Physics is concerned with describing and predicting natural phenomena. Applied physics is concerned with applying physics in technical solutions. Design and construction are important aspects of this.
Applied physics is at the heart of society. It forms the basis for many of the products we use in daily life. The program has a strong interdisciplinary orientation, with an emphasis on combinations of subjects: physics with design studies, nanotechnology, new materials and systems, and control engineering
Applied physics involves studying not only how phenomena come about, but also how to use them for technical solutions. The program focuses on theory and practice.
Critical appraisal skills
Applied physics is an academic subject, which means that you acquire not only knowledge but also skills such as presentation, working in a team and setting up and conducting research. We teach you critical appraisal skills, which you will learn to apply to your own and other's work.
Applied physics can certainly be described as a 'tough' subject. In order to study it, you need to have an affinity for sciences and you need to have an enquiring and creative mind that wonders how things work.
Why study this program in Groningen?
- In Groningen, you can study Physics alongside Applied Physics, and you don't have to choose between them right away. Groningen is the only university in the Netherlands to offer a broad Bachelor's program that allows you to explore various natural sciences.
- In Groningen, you will be taught by researchers who have gained a worldwide reputation. The linked Zernike Institute for Advanced Materials is ranked in the top 15 of its kind worldwide.
- Calculus 1, 2 & 3
- Electives semester 1: introduction Astronomy; introduction Energy and Environment 1; Medical Physics; Physics of Modern Technology; Physics of Quantum Universe
- Electricity and Magnetism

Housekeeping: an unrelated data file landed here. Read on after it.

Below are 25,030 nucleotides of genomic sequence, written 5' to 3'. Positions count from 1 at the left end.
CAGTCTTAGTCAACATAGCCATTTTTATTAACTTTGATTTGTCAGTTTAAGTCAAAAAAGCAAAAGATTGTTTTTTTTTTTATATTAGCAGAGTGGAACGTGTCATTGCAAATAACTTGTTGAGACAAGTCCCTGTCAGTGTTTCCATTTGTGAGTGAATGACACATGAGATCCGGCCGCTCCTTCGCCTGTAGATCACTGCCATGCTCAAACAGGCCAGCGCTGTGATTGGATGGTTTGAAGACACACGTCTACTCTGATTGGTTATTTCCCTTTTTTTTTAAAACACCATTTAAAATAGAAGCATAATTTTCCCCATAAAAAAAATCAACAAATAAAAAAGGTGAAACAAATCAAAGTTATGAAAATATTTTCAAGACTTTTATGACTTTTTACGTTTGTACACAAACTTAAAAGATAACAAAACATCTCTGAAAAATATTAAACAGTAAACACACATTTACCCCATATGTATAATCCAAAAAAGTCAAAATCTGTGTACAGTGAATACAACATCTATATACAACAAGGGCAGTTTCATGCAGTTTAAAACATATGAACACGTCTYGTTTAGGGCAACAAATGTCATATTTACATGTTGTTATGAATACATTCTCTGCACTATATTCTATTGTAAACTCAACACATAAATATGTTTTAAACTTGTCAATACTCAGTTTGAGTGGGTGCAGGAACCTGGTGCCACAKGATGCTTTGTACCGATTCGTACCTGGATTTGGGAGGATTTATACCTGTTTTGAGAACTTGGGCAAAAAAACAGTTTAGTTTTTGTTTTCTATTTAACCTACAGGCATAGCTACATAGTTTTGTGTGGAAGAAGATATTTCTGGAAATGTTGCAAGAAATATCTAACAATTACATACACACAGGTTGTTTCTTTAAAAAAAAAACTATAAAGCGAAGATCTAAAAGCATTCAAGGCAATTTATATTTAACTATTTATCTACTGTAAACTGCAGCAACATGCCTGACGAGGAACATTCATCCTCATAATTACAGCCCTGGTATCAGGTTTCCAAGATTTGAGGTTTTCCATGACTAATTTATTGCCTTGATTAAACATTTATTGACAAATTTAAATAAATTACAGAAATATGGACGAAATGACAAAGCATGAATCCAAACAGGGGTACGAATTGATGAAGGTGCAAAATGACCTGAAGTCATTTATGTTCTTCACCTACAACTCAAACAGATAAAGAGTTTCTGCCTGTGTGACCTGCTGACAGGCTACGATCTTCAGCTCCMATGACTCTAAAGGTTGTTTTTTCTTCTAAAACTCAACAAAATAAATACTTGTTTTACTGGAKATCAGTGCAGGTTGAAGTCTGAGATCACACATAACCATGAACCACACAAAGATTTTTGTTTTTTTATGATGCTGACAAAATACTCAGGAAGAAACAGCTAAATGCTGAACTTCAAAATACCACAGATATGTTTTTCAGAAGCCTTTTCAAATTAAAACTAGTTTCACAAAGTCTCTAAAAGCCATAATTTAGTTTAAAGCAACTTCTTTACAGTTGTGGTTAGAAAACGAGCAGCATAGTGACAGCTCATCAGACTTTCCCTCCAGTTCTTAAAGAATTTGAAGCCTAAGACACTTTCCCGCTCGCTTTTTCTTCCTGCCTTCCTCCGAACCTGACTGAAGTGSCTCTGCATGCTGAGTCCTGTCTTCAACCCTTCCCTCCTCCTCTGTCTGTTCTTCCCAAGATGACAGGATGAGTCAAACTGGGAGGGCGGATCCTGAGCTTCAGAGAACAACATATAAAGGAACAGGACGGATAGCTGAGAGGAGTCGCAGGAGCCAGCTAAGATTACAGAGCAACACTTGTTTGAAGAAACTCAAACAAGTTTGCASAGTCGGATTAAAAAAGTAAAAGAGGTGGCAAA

- Heat & Transport
- Linear Algebra
- Mathematical Physics
- Python for Physicists
- Various Practicals
The Groningen science and engineering programs stand out for their academic excellence. The work pace in the first year is generally high and the courses' contents demanding. The first-year curriculum concentrates on laying a sound basis for our engineering and natural science disciplines. This allows our students to choose their specialization tracks already in their second Bachelor's year.
Credits per year: 60 ECTS; most courses are 5 ECTS.
- Study abroad is optional
- Maximum of 30 EC
Exchange: All our science and engineering programs offer study abroad possibilities at a number of partner institutions. Our partners include top-100 universities in Europe (for example in Germany, the UK, and Sweden) and in the USA, China, South-East Asia, and South America. Our exchange programs have a typical duration of one semester and count toward your final degree.
Internship: This program offers you the opportunity to carry out a research project of a variable number of months at a company in the Netherlands or abroad, as part of your thesis. Our choice of industry partners ranges from large multinationals (such as Shell, Philips, Unilever) to dynamic small and medium enterprises in the Groningen area.
|Specific requirements||More information|
Mathematics and Physics.
This is merely an indication of the required background knowledge. The admissions board determines whether the specific contents of this/these course(s) meet the admission requirements of the bachelor program for which you applied.
|language test||Proficiency in English is an admission requirement for all English-taught degree programs.|
Secondary education equivalent to Dutch pre-university education is required.
This is merely an indication of the required general level of applicants' previous education.
|Type of student||Deadline||Start course|
|Dutch students||01 May 2020||01 September 2020|
|EU/EEA students||01 May 2020||01 September 2020|
|non-EU/EEA students||01 May 2020||01 September 2020|
The Dutch government intends to halve the statutory tuition fees for specific groups of first-year bachelor's students starting from the 2018/19 academic year.
Applied Physics is a broad Bachelor's program, after which you can specialize with a Master's degree program. You can then continue in the academic world or opt for a career in the business world. Many applied physics graduates find work developing new products.
Many applied physics graduates choose a job in the industry, contributing to technical innovations and product development. In the SME sector, consultancy and engineering firms are also increasingly looking for applied physicists.
Research and advising
When you have your Master's degree you can carry out Ph.D. research at a university. You could also work for a research institute such as TNO (Netherlands Organization for Applied Scientific Research) or the NLR (National Aerospace Laboratory of the Netherlands). Other openings include managerial and policy positions in a range of fields, for example in environmental protection or the service sector.